How Does a Tattoo Cover Up Work?

Tattoo Coverups

With the increasing popularity of tattoos, it’s no wonder that the tattoo cover up is becoming more common. The thing is there are good and bad tattoo cover ups just like there are good and bad tattoos! A good cover up works so well you would never know that there was anything else ever there, while a bad cover up basically looks like one tattoo on top of another.

Which Tattoos Can’t Be Covered?

Cover ups are tattoos like any other, but they require certain skills that normal tattooing doesn’t. Tattoos are scars themselves, and when you have to tattoo over a scar you risk the skin getting further damaged. While this isn’t normally an issue if it’s done too many times the skin can become thick and textured. Older or poorly done tattoos can also be raised which is impossible to get rid of. So how can you make sure that your cover up isn’t a disaster?

How can you make sure that your tattoo cover up isn’t a disaster?

While it would be nice never to have to need it, cover ups happen. Even to tattoo artists!

The golden rule of the cover up is that it usually has to be 2/3 bigger. Tattoo ink is transparent so you can’t just go ahead and shove skin tone over the top and expect it to go away. With enough applications, you might fade it out as the ink blends but it won’t disappear. This is why you can’t simply put another name on top of a name without seeing the original underneath and why you’ll be able to see the lines of the original tattoo in a bad cover up.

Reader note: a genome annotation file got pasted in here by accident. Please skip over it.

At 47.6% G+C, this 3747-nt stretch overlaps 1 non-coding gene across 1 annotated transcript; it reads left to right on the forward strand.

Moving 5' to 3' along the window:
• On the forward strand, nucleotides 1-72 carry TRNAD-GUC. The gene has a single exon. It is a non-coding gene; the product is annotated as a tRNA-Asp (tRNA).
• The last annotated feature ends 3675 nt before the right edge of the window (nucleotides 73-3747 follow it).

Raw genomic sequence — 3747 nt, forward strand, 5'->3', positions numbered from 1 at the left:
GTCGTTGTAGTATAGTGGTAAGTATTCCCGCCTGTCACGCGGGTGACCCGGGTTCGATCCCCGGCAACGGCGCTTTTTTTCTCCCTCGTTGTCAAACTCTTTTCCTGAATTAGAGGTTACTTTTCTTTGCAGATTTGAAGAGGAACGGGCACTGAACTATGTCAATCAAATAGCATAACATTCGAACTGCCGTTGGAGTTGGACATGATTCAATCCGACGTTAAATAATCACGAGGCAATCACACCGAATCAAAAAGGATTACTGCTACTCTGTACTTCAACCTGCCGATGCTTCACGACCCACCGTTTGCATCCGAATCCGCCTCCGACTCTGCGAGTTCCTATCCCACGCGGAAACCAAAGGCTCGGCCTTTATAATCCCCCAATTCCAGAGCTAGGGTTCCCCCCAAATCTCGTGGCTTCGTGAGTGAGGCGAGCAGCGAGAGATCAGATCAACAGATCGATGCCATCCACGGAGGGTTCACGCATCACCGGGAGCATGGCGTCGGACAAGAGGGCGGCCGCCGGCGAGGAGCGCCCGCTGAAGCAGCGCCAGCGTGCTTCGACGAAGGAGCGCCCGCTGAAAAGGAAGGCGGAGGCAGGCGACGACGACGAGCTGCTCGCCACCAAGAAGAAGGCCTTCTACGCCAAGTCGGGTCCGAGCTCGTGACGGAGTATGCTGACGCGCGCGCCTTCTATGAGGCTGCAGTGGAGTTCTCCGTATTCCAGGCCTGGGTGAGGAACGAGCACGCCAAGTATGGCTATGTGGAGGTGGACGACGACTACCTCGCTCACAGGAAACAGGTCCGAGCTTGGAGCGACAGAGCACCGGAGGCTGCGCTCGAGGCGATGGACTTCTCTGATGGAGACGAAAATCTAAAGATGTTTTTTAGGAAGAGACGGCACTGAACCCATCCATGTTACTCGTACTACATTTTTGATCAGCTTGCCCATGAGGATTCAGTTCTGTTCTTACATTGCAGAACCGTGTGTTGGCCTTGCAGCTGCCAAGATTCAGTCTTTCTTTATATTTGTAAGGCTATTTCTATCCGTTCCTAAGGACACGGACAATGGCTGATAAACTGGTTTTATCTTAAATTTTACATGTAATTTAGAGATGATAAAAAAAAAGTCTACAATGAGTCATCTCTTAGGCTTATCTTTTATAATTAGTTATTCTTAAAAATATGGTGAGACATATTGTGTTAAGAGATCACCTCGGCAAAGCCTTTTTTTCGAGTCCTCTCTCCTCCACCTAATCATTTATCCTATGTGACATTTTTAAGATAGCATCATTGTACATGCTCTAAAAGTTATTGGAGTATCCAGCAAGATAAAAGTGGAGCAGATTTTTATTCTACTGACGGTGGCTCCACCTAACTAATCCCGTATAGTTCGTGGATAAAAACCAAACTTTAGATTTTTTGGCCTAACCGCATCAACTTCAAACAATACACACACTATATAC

The secret to a good cover up is that you can often still see the original lines, they’ve just been reused.

Distracting the Eye with Color!

What makes a great cover up is distracting the eye. Our eyes are drawn to bright colors and light areas. Cover ups are inevitably dark. A good cover up uses that dark spot in another way so it doesn’t seem misplaced – the shadow under a leaf, the inside of a flower, the underside of a bird’s wing etc. These are all areas you expect to be dark. Your eye automatically dismisses it and focuses on lighter areas – the bird’s head, the flower above the leaf etc. It’s a case of still being able to see the old tattoo but not looking at it anymore.

Stick to Non-Uniform Imagery

Another way to create a successful tattoo cover up is to distract the eye again. Leaves, flowers, fish, birds and most nature images have one thing in common – they’re not expected to be uniform. If your flower has one extra leaf or two more petals than the ideal number it’s doubtful you’re going to notice. Maybe the fish has extra scales or the bird has extra feathers. Your brain is still going to focus on the lighter spots and the image as a whole. If someone is counting the number of feathers on your bird then they have much too much time on their hands. By creating a pattern from the same shape and manipulating it to look like something else your brain automatically sees “something else”.

There are very few tattoos that simply can’t be covered, it’s a question of finding what works for them. Solid black very rarely works as a good cover up because it’s so obvious. Very few people choose to get big black chunks tattooed on them initially.

Just because you’ve got to cover up a mistake it doesn’t mean you can’t love your new tattoo. Get an artist that specializes in tattoo cover ups or at the very least make sure you can’t see the old tattoo under it!

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